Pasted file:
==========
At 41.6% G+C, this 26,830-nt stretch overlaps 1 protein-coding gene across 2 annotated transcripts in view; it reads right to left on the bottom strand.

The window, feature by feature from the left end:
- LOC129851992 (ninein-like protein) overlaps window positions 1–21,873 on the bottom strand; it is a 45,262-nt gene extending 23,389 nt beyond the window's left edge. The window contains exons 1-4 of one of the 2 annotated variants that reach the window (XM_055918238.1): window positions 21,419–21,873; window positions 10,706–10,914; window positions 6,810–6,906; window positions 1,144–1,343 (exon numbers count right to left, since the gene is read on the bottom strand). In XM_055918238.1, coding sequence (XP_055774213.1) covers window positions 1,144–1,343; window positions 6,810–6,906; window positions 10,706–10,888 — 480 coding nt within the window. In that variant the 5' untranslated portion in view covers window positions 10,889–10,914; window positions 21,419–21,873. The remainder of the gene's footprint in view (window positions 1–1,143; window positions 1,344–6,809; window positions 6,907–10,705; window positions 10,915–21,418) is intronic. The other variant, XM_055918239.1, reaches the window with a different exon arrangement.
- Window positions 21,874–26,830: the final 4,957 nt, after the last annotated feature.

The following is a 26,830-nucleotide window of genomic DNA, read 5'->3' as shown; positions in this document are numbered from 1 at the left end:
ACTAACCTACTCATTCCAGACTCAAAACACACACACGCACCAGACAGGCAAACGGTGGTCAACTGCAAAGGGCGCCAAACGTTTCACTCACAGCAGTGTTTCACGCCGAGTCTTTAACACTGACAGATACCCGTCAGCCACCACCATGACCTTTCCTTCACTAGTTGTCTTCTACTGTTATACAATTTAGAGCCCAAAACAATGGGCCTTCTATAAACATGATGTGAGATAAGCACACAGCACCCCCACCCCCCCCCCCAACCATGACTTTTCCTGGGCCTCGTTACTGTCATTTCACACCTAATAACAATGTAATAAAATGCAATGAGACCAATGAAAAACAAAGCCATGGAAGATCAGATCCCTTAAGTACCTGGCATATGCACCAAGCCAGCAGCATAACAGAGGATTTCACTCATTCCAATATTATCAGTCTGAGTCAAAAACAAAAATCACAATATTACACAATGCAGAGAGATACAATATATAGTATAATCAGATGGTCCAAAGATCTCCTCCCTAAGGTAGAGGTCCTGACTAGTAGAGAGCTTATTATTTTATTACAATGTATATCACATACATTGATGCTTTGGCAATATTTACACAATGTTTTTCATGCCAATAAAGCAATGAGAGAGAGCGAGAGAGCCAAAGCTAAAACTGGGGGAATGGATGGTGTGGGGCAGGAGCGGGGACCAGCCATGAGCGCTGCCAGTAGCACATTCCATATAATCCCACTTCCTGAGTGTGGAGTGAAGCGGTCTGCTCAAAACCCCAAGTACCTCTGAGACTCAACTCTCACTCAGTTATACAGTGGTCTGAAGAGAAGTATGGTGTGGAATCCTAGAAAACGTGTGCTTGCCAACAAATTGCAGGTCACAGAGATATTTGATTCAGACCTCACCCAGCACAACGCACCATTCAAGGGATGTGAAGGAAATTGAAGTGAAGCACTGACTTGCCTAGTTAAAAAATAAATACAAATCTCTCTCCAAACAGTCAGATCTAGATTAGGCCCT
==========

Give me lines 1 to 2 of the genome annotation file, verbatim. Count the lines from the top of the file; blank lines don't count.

At 41.6% G+C, this 26,830-nt stretch overlaps 1 protein-coding gene across 2 annotated transcripts in view; it reads right to left on the bottom strand.

The window, feature by feature from the left end: